Every Star Trek fan has wanted Scotty to “beam them up”.
But Amber doesn’t want an engineer, she wants an alpha male with the body of a Viking hero and the same interest in history that she has. In fact, when Amber puts her wish list together in Myra Nour’s Wanted: Handsome Alien Abductor, the title pretty much sums up her perfect man.
Sounds like an impossible dream, and that’s just what Amber figures it is, a dream. Especially when her best friend Sarah tells her that she found her husband by praying to some Goddess in the middle-of-nowhere South America.
But what does Amber have to lose? South America is a nice place to vacation. Isn’t it?
So when she visits Sarah’s Goddess, and makes her offering, she expects nothing. Still, she dreams up her ideal man. That alpha male explorer, space traveler, historian, and oh yeah, alien.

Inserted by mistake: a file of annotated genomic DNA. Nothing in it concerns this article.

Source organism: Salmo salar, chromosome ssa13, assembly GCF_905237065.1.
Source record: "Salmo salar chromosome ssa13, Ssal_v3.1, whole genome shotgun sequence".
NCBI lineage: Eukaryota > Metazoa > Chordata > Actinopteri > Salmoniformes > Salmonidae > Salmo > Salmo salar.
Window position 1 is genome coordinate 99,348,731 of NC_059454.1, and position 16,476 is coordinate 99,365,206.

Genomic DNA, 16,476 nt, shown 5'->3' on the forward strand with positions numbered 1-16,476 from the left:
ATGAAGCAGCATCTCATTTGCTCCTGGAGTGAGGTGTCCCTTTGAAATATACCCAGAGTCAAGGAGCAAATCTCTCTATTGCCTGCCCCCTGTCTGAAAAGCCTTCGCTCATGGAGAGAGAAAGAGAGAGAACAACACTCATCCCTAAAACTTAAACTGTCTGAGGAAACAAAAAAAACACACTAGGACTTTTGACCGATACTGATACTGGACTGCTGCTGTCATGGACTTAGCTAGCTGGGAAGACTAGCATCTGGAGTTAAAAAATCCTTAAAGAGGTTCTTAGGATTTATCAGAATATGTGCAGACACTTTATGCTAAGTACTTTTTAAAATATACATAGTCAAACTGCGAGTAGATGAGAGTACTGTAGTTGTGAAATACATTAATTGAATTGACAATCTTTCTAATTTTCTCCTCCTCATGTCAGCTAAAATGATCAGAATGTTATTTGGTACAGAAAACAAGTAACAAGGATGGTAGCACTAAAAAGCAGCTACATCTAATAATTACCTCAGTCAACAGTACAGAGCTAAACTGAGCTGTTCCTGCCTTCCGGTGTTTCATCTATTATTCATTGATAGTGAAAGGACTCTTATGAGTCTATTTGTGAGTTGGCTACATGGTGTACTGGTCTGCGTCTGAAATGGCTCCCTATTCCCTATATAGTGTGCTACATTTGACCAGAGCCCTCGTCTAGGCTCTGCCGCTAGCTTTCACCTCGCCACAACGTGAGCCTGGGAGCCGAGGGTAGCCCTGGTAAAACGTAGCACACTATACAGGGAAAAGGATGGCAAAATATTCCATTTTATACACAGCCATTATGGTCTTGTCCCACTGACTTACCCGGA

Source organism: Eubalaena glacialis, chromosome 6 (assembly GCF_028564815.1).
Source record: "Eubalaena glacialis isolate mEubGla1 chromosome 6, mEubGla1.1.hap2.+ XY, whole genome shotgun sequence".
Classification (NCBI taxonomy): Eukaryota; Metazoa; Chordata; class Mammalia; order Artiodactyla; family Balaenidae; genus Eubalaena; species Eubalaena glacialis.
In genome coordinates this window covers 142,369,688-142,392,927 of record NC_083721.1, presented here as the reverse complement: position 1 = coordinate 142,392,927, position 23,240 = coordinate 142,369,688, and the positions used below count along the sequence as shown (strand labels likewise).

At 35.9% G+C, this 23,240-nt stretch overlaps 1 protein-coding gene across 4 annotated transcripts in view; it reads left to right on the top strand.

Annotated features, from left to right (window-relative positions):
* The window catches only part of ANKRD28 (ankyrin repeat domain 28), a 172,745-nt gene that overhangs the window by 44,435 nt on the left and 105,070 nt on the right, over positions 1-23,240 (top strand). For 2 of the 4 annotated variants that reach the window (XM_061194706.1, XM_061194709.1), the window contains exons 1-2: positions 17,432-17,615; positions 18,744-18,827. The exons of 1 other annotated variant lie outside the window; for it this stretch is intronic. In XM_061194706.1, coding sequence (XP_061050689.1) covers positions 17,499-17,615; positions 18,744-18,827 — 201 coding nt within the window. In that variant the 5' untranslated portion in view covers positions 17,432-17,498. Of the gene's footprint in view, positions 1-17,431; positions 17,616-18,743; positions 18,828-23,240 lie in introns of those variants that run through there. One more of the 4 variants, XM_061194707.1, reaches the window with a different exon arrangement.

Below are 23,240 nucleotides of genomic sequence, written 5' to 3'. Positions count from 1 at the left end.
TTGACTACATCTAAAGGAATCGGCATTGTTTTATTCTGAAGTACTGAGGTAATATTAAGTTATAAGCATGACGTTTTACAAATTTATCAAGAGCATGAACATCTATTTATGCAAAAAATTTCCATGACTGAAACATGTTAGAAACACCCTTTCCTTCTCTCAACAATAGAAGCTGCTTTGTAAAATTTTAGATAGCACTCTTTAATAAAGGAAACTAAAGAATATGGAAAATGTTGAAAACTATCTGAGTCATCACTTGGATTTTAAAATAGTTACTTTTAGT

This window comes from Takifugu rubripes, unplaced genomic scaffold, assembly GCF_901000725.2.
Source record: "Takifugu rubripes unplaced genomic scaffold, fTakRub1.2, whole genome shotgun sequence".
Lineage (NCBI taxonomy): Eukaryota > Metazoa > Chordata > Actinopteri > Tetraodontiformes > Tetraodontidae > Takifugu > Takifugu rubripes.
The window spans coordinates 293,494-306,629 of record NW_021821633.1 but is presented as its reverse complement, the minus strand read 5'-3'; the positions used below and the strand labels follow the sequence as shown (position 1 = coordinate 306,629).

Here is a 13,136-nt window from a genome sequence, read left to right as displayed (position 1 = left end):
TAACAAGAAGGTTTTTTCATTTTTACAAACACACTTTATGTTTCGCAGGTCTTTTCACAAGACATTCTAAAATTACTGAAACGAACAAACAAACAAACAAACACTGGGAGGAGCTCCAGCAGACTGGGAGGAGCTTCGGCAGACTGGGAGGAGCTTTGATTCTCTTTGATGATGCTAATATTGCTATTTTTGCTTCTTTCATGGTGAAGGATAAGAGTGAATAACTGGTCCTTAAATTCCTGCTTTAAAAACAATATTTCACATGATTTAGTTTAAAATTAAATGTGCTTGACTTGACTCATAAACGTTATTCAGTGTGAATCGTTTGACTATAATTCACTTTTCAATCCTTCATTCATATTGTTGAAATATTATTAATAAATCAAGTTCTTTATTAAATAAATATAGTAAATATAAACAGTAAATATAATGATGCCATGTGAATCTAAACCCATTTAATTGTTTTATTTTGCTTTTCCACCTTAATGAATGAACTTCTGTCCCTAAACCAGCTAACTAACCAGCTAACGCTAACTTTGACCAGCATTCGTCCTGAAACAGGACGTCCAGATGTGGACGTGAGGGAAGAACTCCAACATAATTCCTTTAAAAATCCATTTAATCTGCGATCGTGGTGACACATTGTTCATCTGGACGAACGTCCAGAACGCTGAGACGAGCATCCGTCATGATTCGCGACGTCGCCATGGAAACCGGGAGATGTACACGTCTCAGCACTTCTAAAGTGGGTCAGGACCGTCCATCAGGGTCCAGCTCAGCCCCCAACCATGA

Then she has the best erotic dream she’s ever had, and the star of the show is her perfect man. And is he ever perfect! In every possible way.
Then she wakes up. On his space ship. And discovers that her fantastic erotic dream–really happened.
Ryja travels the galaxy, and aboard his ship he has a time machine. He’s come to Earth to study its history. He couldn’t be a more ideal man for Amber, except for one major problem. His mission will only last for just a few short months, and then he’ll be travelling on. Amber isn’t looking for a fling, she’s playing for keeps.
Can this intergalactic love match find happiness among the stars?
Escape Rating B-: This isn’t so much science fiction romance as it is wish-fulfillment romance. Considered in that light, it is a blast of a good time. Amber dreams up a perfect man, and gets one perfect for her, with all the coolest toys imaginable.
I liked how the author dealt with the science fiction geek-speak, by not doing it. Ryja was not an engineer, so he didn’t pretend. Most of us don’t know how a TV works, we just click the remote. Most people wouldn’t know the ins and outs of their technology, they’d just use it. This kept from drowning the reader in polysyllabic pseudoscientific mumbo-jumbo and went straight to the “good stuff”.
And it was very good stuff.